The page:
Notes to Chapter 3 of Zabarella’s De Mente Agente

Main topics covered: Aristotle’s theory of vision, intromission and extromission theories of vision, the relationship between perception and the intellect, the signification of the term “habitus”/hexis, hexis in relation to ethics, the relationship between the intellect as a hexis as a “maker” and as a “form,” efficient causality and the intellect, Aquinas and species as moving causes of intellection.

Note 1:  The term “motiva” might well seem to come in oddly here and it might even be wondered whether this is a reference to the extramission theory of vision that was widely accepted during the renaissance, since the analogy clearly pertains to the conditions necessary for sight (for two sources on the history of theories of vision, see below). However, Zabarella discusses the Aristotelian explanation of vision in terms of movement following Aristotle’s text, the main points of which are to be found in De Anima II.7 at 418b1:

Every color has in it the power to set in movement what is actually transparent;

at 419a9-10:

At present it is obvious that what is seen in light is always colour. That is why without the help of light colour remains invisible. Its being color at all means precisely its having in it the power to set in movement what is actually transparent, and the actuality of what is transparent is just light.

and again at 419a13-15:

Color sets in movement what is transparent, e.g. the air, and that, extending continuously from the object of the organ, sets the latter in movement. (1)

These three texts provide us with the basics of Aristotle’s theory of vision, according to which the color of an object acts upon an illuminated medium (i.e. the otherwise unoccupied translucent field of air between the eye and the visible object) to effect a change in the sense organs, which it accomplishes by means of a movement it produces within the medium.  Finding the eye to contain a watery substance, Aristotle thought that the water in the eye was susceptible of carrying the movement produced by the color of an object, so that it, in turn, produced sight within the eye (cf. De Sensu et Sensibilia, 438b where Aristotle makes explicit that the eye is capable of admitting light and that the eye is the proper site of the conjunction of the power of vision with what it seen-something that according to the Platonic extromissionist theory, required the emission of light outside the organ of the eye itself).

In line with the Aristotelian view, when commenting on the first quoted text above, Zabarella writes that the illuminated medium of vision is that “per quod fit actio obiecti in sensum hoc enim erit progredi ab obiecto ad operationem” (in Textus 68, page 119 (pdf pp. 336ff.)). Here the medium might be thought of as a necessary condition for action on the senses to take place and for them to be made active. Later in commenting on the same text, he writes that a property of color is that it is able to set a transparent medium in motion. Interestingly, he goes on to say that the precise way in which it causes this motion is by imprinting its “species,” its (potentially visible) form upon the medium of vision:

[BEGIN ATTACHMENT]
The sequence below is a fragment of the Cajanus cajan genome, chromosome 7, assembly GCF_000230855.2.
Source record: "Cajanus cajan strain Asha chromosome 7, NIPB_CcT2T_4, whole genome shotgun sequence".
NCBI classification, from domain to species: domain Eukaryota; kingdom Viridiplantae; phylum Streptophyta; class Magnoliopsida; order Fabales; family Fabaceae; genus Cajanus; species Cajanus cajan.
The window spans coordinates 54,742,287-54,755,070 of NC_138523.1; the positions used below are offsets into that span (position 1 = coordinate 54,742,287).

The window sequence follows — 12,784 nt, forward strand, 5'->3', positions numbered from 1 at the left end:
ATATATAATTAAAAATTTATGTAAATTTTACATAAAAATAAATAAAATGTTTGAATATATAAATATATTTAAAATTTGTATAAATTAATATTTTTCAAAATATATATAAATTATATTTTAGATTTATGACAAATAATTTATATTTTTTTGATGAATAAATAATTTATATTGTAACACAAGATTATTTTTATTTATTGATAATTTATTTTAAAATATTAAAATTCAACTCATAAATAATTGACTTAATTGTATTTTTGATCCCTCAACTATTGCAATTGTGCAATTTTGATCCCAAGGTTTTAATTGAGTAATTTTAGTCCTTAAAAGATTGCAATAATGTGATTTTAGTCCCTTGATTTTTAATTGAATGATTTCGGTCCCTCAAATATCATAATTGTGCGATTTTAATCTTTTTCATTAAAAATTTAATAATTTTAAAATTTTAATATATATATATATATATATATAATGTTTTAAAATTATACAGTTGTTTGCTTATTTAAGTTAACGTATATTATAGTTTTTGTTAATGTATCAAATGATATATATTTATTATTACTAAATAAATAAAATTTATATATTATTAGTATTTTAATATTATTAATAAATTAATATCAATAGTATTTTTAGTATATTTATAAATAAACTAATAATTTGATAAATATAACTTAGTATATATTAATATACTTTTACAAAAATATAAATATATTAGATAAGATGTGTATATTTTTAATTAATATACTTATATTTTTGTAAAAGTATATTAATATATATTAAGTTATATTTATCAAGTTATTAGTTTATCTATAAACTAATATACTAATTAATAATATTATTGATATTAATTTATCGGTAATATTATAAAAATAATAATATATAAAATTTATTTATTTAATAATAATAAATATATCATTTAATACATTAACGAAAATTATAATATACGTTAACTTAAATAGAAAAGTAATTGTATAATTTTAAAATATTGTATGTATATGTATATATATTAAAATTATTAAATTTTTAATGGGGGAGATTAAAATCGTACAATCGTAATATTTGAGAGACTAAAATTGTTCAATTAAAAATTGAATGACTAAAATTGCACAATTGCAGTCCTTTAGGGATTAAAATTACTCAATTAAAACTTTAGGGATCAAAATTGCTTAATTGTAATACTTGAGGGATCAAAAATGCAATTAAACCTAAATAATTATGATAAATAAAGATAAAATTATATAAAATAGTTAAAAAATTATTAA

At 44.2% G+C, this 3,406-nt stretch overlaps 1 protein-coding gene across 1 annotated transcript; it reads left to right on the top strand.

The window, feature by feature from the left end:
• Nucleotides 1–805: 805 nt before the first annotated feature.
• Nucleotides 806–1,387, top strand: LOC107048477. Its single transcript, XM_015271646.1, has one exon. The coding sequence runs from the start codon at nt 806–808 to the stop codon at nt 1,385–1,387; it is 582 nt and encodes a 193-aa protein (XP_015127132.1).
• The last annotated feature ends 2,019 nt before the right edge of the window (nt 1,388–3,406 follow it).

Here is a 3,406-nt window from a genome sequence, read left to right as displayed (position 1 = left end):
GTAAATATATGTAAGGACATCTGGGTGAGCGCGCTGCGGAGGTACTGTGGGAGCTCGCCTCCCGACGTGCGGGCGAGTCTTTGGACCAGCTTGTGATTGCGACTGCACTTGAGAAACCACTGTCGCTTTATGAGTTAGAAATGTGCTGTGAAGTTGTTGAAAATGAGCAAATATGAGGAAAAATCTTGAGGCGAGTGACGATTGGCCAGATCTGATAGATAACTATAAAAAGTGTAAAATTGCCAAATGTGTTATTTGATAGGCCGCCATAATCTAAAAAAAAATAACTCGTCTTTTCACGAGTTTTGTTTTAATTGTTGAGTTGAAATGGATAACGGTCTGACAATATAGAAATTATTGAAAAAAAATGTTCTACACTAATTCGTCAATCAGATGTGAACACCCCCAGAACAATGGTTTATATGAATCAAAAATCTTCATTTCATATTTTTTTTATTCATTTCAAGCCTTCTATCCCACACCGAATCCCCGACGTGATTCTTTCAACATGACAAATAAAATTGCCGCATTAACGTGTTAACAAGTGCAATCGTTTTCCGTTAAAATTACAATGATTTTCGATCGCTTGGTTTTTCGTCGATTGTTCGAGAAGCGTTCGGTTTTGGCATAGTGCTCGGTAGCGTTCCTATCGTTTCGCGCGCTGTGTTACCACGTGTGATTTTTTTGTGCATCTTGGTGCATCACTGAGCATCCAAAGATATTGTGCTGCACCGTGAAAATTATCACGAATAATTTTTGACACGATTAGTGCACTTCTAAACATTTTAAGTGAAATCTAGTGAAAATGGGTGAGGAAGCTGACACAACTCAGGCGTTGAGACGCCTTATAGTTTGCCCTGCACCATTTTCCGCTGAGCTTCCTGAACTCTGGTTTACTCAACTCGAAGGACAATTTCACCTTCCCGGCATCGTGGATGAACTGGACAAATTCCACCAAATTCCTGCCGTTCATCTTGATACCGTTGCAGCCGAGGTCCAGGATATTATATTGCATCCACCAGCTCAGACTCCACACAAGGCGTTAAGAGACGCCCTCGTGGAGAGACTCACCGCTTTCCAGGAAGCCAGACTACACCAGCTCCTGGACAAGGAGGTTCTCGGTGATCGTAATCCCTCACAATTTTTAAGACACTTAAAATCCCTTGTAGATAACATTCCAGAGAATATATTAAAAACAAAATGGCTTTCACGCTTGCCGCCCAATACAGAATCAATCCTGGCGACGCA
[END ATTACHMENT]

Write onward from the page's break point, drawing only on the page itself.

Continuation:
Movere autem perpsicuum nil aliud eft, quam imprimere in eo speciem suam, quae est alteratio perspectiva, de qua in praecedentibus dictum eft

Zabarella’s commentary therefore follows closely the Aristotelian version of the intromissionist theory  of vision, according to which the “eidos” (image, idea, form) of an image is transfered to the eye itself.

Attention to the elements in this theory (agent, patient, object) helps to clarify the way in which sight is analogous to thought and is Zabarella’s main preoccupation here.  The analogy is directly applicable to De Anima III.4, where Aristotle, in comparing the mind to the sense organs, says that it must be  capable of receiving the form of an object, so that it is potentially identical to its object without being its object (cf. 429a15-17):

ἀπαθὲς ἄρα δεῖ εἶναι, δεκτικὸν δὲ τοῦ εἴδους καὶ δυνάμει τοιοῦτον ἀλλὰ μὴ τοῦτο, καὶ ὁμοίως ἔχειν, ὥσπερ τὸ αἰσθητικὸν πρὸς τὰ αἰσθητά, οὕτω τὸν νοῦν πρὸς τὰ νοητά. (See the tlg for an online greek text)

I translate:

[The potential intellect] “Must be impassive, but receptive of the form and potentially such [i.e. as the form] while not becoming the former and to be of such a nature that, just as the sense organs are related to what is sensible, so the intellect is related to what is intelligible.”

In the text that follows, Zabarella distinguishes the role the agent intellect plays in the process of making potentially intelligible objects actually intelligible. His primary claim here is that, while it may be considered an agent, its action upon potentially intelligible objects is such that it involves the contribution of a form-light-that makes them actually intelligible.

(1) These are translated by J.A. Smith, in The Complete Works of Aristotle, The Revised Oxford Translation, Edited by Jonathan Barnes, vol.1, Bollingen: 1995, pp. 666-667.

Note 2: Zabarella is here referring to De Anima III.5 430a15, where Aristotle writes that the agent intellect that makes all things is kind of “disposition,” like light: